Topic: SPORT


whistle

1 verb
     
whis‧tle1
1

high sound

[intransitive and transitive]C to make a high or musical sound by blowing air out through your lips:
Adam whistled happily on his way to work.
I heard this song on the radio and I've been whistling it all day.
He whistled a tune as he strolled down the corridor.
whistle to somebody (=whistle to get someone's attention)
Dad whistled to us to come home for dinner.
whistle at somebody (=whistle to let someone know that you think they are attractive)
Men are always whistling at Heidi on the street.
2

use a whistle

[intransitive]CDS to make a high sound by blowing into a whistle:
The referee whistled and the game began.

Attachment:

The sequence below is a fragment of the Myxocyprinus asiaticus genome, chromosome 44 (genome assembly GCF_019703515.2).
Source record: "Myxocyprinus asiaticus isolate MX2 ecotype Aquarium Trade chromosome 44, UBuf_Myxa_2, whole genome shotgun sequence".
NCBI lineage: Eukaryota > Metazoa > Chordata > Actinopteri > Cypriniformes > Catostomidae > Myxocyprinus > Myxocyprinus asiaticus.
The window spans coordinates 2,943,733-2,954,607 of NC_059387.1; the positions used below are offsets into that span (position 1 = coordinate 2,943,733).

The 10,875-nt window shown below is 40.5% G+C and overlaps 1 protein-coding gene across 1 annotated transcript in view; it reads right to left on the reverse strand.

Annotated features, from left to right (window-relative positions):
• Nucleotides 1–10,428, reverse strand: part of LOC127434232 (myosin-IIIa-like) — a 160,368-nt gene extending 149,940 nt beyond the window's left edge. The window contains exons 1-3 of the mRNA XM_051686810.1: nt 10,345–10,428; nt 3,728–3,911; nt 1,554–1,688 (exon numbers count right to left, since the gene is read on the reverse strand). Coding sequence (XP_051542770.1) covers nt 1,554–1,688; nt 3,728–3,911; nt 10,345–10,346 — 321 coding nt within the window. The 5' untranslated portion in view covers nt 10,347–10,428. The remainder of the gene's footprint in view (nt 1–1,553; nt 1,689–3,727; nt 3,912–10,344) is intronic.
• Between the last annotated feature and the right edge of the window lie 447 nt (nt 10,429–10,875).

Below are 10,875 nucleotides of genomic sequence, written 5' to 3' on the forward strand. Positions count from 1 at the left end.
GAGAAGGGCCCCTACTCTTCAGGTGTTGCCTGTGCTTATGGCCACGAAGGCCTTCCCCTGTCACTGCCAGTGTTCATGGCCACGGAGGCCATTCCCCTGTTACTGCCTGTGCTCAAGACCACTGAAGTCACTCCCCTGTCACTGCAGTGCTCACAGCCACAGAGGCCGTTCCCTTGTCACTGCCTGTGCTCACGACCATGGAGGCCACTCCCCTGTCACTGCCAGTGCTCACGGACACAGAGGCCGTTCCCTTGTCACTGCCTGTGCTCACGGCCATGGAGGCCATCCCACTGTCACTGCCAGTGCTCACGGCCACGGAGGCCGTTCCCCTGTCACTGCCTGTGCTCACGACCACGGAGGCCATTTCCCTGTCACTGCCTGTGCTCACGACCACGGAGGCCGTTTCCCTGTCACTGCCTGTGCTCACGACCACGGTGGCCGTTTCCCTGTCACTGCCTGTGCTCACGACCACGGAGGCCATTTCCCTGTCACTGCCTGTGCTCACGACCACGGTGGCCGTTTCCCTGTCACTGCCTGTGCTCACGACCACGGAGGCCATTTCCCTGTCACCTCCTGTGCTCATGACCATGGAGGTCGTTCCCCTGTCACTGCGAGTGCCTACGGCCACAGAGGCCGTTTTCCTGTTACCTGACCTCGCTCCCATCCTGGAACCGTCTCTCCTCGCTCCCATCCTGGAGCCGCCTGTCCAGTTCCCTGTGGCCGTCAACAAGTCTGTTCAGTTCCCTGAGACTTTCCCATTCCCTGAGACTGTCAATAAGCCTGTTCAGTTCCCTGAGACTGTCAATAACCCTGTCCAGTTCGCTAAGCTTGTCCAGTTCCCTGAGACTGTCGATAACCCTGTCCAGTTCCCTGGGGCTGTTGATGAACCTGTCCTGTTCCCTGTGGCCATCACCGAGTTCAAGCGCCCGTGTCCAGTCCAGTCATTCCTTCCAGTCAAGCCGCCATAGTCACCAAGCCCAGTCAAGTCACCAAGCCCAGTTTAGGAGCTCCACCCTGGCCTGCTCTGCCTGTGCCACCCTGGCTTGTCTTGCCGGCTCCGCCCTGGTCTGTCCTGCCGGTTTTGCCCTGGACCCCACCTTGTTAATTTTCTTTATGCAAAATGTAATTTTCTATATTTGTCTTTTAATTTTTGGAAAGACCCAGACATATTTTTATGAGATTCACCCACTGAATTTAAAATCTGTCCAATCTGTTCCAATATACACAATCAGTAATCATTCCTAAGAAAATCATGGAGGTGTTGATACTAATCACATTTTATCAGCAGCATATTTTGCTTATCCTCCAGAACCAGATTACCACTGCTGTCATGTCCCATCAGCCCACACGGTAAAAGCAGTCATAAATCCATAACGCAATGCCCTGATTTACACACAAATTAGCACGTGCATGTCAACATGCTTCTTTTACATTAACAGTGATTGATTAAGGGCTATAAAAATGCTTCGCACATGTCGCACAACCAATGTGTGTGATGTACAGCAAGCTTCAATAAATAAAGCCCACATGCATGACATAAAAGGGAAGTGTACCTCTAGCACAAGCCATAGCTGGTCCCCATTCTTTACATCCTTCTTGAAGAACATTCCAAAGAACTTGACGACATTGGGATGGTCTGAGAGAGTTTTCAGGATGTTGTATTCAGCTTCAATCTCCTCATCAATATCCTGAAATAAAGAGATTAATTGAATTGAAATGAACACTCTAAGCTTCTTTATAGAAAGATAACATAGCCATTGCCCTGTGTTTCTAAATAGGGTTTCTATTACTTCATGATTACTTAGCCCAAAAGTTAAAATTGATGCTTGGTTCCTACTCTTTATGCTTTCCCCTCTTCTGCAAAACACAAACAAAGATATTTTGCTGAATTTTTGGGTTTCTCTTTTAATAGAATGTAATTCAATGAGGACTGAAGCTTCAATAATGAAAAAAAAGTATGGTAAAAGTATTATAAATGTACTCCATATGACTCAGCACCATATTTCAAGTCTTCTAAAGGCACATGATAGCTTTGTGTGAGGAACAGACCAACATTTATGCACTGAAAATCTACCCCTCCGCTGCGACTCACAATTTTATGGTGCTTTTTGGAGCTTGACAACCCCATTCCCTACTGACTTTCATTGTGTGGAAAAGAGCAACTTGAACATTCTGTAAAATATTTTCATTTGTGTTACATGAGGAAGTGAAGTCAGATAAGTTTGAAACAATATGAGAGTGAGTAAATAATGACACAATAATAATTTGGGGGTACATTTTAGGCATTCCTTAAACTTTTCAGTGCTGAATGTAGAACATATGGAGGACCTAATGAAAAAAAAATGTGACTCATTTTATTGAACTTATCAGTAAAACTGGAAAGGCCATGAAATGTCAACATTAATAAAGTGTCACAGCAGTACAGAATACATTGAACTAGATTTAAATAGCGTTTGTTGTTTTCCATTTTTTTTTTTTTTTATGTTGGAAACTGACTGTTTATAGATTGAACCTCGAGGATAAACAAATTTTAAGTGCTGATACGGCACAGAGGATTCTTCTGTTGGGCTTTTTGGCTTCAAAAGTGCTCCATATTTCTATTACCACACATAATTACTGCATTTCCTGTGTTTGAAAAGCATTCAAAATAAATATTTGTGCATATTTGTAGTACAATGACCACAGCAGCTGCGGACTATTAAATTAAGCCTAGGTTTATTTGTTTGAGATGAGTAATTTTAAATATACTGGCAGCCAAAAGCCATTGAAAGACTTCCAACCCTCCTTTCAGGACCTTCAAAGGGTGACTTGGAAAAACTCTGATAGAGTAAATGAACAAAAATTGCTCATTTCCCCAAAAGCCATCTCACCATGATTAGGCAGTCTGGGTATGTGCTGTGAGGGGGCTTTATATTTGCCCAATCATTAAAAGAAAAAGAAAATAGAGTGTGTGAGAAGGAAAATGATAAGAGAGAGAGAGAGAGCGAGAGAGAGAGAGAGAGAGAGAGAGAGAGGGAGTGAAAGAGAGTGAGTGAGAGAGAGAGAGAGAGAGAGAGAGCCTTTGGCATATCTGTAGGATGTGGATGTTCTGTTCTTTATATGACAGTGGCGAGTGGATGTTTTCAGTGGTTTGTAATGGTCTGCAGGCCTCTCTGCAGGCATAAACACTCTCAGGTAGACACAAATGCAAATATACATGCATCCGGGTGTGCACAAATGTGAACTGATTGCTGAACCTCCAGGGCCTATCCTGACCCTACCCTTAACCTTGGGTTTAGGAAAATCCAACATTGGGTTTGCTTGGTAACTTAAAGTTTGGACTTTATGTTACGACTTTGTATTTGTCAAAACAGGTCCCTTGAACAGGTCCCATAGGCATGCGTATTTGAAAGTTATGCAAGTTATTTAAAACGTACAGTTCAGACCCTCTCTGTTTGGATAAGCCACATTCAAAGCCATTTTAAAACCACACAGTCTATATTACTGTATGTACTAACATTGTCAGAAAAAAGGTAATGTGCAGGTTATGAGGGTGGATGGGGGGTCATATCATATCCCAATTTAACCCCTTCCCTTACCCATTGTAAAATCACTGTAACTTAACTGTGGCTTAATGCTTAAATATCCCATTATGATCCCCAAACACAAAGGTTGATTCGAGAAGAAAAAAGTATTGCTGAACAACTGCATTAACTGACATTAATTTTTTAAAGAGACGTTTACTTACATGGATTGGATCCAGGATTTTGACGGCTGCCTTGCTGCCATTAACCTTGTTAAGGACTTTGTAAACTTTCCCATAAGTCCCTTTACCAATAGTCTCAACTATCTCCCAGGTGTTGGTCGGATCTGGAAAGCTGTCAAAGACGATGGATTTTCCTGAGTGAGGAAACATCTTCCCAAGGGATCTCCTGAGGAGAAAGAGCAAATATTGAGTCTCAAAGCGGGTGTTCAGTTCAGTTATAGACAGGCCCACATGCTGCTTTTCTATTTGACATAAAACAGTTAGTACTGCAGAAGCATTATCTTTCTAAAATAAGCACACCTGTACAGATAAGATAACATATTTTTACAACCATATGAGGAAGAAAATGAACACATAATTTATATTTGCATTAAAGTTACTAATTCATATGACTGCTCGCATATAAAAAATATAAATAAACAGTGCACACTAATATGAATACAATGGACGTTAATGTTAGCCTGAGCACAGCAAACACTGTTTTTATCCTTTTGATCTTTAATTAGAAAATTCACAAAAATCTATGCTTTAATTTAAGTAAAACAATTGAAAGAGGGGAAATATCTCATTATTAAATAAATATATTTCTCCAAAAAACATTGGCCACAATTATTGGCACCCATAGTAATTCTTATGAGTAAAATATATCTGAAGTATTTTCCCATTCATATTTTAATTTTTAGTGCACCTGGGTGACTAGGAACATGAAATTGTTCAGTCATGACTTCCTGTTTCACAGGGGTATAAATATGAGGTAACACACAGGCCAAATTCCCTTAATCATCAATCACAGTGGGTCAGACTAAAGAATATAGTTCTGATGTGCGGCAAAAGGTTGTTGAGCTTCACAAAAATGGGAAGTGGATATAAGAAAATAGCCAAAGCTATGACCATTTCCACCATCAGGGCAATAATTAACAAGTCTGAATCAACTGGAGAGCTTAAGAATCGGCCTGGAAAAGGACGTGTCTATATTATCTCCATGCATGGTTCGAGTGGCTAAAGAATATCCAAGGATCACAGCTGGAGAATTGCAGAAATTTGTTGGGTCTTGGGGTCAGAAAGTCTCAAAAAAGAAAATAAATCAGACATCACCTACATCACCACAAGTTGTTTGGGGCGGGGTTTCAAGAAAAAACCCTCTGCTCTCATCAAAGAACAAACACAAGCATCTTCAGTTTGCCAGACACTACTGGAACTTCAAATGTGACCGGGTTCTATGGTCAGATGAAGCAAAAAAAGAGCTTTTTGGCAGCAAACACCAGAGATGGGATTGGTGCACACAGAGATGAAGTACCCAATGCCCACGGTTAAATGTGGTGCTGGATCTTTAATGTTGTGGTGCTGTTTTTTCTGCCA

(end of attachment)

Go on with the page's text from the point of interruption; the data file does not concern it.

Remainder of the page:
3

go/move fast

[intransitive always + adverb/preposition]C to move quickly, making a whistling sound:
Bullets and shells were whistling overhead.
They listened to the wind whistling through the trees.
4

steam train/kettle

[intransitive]CD if a steam train or kettle whistles, it makes a high sound when air or steam is forced through a small hole
5

bird

[intransitive]CHBB if a bird whistles, it makes a high musical sound
6

be whistling in the dark

informal to be trying to show that you are brave when you are afraid, or that you know about something when you do not:
Does he know what he's talking about or is he just whistling in the dark?
7

somebody can whistle for something

British English spoken used to tell someone that there is no chance of them getting what they have asked for

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